In the United States, the everyday term is "ground coffee." Ground coffee is an insoluble brown powder. It is ready for use in a coffeemaker. There are many kinds of coffeemaker but they all involve adding very hot water to the ground coffee, letting it steep, and then filtering it to separate the brewed coffee from the grounds.
Soluble coffee, which is much less popular than it used to be, is called "instant coffee."
"Bean coffee" means whole coffee beans that have been roasted, but need to be ground in a coffee grinder before brewing.
The most popular way to brew coffee at home is an "automatic drip coffeemaker." It is an electric appliance with a water reservoir. There is a "brewing basket" open at the top, with a hole in the bottom. Under the hole is a "carafe" to receive the brewed coffee. You line the basket with a paper filter and put ground coffee into it. As the water boils, the steam propels the water up through a tube. It drips gradually over ground coffee, and then streams slowly out of the hole in the bottom and into the carafe.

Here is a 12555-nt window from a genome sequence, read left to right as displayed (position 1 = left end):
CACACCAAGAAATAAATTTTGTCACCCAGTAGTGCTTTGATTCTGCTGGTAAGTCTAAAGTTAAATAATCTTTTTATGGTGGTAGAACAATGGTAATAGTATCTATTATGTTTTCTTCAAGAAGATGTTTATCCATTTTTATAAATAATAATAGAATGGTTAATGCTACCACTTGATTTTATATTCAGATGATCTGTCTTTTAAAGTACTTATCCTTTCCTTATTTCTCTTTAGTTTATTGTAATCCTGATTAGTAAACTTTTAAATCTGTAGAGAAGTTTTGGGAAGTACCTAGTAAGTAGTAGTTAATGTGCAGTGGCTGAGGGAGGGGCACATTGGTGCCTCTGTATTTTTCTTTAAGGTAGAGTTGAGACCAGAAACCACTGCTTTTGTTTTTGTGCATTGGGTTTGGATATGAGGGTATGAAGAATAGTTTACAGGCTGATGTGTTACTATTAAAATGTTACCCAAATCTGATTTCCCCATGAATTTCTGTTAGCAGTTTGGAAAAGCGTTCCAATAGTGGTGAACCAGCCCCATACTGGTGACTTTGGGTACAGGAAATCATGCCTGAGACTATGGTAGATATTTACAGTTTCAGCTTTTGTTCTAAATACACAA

Coffee brewed from grounds is sometimes called "perked coffee," to distinguish it from "instant coffee." One of the devices for making coffee is a "percolator," hence "perked." It would be natural to say "instant coffee is better than nothing, but it nowhere near as good as perked coffee."
More and more people are using "K-cups," the trademarked name for a system made by Keurig, which uses small sealed plastic cups containing a pre-measured amount of ground coffee. The system is convenient because it allows you to brew a single cup of fairly good coffee quickly, and thus allows you to have an assortment of different kinds so that one person can have a cup of decaf, another a cup of regular coffee, and another a cup of dark roast coffee. It is very expensive to use, and creates a large amount of waste in the form of used plastic K-cups.